This means that, for most of us, the idea of kingship is a very foreign idea. The West is generally happy that we don’t live under monarchies, even if four dozen nations still have some form of it.

What is distinctive about a king, over, say, a President or a Parliament?

First, the king is the personal embodiment of the kingdom. In a monarchy, the king is expected to hold together in his very person all the values, customs, and institutions of the kingdom. France’s Louis XIV may have offended the world when he said “L’etat, c’est moi”—"I am the state.” But he was actually just describing what a monarchy is supposed to be. The king really is the embodiment of the kingdom. And Jesus is the embodiment of God’s kingdom. He shows us in his very person what we are to value, how we are to live, and what we are to do.

Second, in a monarchy, the king serves in the place of all three branches of our democratic government. Where we have a congress to make laws, a President to execute them, and a judiciary to evaluate people’s response to them, in a monarchy the king does all three: he makes the laws, he executes the laws, and he judges people based on these laws. All the duties of the law are embodied in the king and his designates. Jesus gets to make the rules, but he will also be the one who enforces them, and, ultimately he will judge humanity based upon those rules. He is his own legislative branch, executive branch, and judicial branch.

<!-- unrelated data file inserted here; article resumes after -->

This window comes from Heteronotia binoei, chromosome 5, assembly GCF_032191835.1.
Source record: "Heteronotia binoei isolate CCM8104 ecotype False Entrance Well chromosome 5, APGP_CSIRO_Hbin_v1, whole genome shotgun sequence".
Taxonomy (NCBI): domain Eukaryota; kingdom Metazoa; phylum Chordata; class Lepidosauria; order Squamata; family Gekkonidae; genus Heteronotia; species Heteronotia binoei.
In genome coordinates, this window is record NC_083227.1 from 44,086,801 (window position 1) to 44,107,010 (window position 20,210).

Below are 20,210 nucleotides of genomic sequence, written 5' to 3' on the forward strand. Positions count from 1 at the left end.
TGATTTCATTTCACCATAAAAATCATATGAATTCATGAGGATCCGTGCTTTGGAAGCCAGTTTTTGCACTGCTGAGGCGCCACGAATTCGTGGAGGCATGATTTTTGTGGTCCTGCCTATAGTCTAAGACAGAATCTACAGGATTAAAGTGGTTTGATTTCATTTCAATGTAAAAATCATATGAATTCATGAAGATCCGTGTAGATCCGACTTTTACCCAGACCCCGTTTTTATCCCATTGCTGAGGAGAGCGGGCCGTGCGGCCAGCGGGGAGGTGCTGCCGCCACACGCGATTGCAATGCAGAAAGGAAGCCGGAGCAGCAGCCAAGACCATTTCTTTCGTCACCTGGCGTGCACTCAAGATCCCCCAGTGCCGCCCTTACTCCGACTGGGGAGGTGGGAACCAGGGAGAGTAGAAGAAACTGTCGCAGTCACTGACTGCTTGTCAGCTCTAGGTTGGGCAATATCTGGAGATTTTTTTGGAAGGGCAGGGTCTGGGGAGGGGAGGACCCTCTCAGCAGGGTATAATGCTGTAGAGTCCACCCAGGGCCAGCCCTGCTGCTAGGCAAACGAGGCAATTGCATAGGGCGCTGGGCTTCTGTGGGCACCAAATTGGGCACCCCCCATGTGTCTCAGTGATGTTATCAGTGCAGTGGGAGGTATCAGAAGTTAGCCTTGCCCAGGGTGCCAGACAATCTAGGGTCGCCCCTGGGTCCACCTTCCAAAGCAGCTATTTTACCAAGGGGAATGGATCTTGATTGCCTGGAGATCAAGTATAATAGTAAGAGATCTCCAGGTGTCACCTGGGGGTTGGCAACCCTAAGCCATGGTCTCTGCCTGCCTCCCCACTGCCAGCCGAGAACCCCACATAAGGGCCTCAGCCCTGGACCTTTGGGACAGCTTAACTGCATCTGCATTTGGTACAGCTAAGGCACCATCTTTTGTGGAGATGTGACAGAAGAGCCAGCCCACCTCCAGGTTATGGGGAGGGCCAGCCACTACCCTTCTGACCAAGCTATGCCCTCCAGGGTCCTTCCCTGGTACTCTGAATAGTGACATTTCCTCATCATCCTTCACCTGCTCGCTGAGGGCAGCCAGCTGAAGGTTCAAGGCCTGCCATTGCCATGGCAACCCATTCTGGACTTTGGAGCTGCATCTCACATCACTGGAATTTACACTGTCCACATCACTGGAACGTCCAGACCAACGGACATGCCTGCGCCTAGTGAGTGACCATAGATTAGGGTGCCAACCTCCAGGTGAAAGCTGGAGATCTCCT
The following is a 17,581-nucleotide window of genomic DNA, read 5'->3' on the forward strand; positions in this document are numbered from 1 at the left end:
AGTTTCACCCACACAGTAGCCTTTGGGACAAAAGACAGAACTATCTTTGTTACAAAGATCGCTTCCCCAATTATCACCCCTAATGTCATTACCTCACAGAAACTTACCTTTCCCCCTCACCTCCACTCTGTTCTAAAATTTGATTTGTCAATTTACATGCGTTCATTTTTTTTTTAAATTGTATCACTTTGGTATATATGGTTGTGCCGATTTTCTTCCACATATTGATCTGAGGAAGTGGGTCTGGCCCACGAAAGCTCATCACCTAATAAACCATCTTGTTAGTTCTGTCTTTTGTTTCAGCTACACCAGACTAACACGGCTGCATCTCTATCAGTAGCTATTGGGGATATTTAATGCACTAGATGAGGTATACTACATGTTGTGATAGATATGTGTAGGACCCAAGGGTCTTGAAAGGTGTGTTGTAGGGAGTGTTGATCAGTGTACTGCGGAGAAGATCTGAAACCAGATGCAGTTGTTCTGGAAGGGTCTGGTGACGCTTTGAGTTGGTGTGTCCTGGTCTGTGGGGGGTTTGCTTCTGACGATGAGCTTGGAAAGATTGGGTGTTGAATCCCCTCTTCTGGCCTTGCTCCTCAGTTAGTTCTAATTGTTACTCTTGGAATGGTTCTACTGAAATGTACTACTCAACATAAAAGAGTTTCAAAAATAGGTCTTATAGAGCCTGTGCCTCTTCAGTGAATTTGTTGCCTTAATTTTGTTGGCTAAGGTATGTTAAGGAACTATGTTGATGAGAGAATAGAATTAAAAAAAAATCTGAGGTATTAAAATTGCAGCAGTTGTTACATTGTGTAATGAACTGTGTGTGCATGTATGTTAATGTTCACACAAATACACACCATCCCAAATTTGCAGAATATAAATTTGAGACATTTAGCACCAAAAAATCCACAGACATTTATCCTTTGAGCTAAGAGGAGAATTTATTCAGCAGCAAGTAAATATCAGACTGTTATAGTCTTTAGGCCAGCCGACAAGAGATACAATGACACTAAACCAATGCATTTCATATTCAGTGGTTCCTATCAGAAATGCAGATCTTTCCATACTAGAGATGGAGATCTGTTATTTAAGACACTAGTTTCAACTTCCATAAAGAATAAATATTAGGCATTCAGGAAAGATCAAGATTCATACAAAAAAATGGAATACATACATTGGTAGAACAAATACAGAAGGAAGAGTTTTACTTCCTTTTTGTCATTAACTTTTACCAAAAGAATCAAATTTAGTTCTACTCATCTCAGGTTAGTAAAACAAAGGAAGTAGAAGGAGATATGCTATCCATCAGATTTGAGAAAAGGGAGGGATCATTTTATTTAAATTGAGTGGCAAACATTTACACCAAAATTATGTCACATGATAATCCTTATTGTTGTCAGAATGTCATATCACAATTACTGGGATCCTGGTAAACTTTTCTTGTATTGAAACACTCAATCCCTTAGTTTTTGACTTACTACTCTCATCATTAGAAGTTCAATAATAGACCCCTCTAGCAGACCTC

Third, in a monarchy, the king rules under a sort of social contract with his citizens. Not only does he direct the people, but he also provides for them. A good king is a great blessing to the people, which is one reason why there have been many people in history who have enjoyed monarchies. Good kings can be very effective at providing justice, peace, prosperity, and protection. He raises armies to protect them. He builds economic and social systems that provide for them. He judges between their disputes. And he cares for them in times of crisis. King Jesus also rules by a form of social contract—called, in the Bible, a covenant. Jesus expects our allegiance, but he also provides many blessings for those who enter the covenant with him. He gives out peace, spiritual prosperity, mercy and justice, and his protection. He is a very good king, because he loves his subjects.